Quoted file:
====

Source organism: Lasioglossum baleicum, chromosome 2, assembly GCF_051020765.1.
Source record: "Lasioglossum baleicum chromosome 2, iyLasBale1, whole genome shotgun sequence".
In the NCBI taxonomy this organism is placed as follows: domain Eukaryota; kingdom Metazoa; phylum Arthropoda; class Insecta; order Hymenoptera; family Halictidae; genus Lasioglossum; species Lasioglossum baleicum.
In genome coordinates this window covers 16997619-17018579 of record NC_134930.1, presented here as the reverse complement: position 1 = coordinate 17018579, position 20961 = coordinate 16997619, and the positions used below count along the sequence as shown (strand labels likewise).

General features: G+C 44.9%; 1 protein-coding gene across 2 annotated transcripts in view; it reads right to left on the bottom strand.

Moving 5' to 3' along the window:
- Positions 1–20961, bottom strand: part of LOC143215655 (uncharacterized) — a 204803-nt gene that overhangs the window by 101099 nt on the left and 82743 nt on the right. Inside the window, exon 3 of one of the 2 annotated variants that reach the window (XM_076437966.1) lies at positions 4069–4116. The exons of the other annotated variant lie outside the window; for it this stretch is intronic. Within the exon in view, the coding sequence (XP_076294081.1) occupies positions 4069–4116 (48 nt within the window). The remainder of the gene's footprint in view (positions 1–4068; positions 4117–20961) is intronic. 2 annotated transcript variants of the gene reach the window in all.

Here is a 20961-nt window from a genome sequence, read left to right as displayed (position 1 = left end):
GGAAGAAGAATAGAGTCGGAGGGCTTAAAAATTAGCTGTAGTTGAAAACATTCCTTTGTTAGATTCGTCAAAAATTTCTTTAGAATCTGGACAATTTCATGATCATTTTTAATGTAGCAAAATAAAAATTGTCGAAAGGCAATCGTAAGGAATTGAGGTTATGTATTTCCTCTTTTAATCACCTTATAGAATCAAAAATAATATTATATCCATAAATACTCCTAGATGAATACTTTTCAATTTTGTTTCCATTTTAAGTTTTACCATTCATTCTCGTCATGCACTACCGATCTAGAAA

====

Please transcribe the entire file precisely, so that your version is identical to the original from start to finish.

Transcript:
Source organism: Lasioglossum baleicum, chromosome 2, assembly GCF_051020765.1.
Source record: "Lasioglossum baleicum chromosome 2, iyLasBale1, whole genome shotgun sequence".
In the NCBI taxonomy this organism is placed as follows: domain Eukaryota; kingdom Metazoa; phylum Arthropoda; class Insecta; order Hymenoptera; family Halictidae; genus Lasioglossum; species Lasioglossum baleicum.
In genome coordinates this window covers 16997619-17018579 of record NC_134930.1, presented here as the reverse complement: position 1 = coordinate 17018579, position 20961 = coordinate 16997619, and the positions used below count along the sequence as shown (strand labels likewise).

General features: G+C 44.9%; 1 protein-coding gene across 2 annotated transcripts in view; it reads right to left on the bottom strand.

Moving 5' to 3' along the window:
- Positions 1–20961, bottom strand: part of LOC143215655 (uncharacterized) — a 204803-nt gene that overhangs the window by 101099 nt on the left and 82743 nt on the right. Inside the window, exon 3 of one of the 2 annotated variants that reach the window (XM_076437966.1) lies at positions 4069–4116. The exons of the other annotated variant lie outside the window; for it this stretch is intronic. Within the exon in view, the coding sequence (XP_076294081.1) occupies positions 4069–4116 (48 nt within the window). The remainder of the gene's footprint in view (positions 1–4068; positions 4117–20961) is intronic. 2 annotated transcript variants of the gene reach the window in all.

Here is a 20961-nt window from a genome sequence, read left to right as displayed (position 1 = left end):
GGAAGAAGAATAGAGTCGGAGGGCTTAAAAATTAGCTGTAGTTGAAAACATTCCTTTGTTAGATTCGTCAAAAATTTCTTTAGAATCTGGACAATTTCATGATCATTTTTAATGTAGCAAAATAAAAATTGTCGAAAGGCAATCGTAAGGAATTGAGGTTATGTATTTCCTCTTTTAATCACCTTATAGAATCAAAAATAATATTATATCCATAAATACTCCTAGATGAATACTTTTCAATTTTGTTTCCATTTTAAGTTTTACCATTCATTCTCGTCATGCACTACCGATCTAGAAA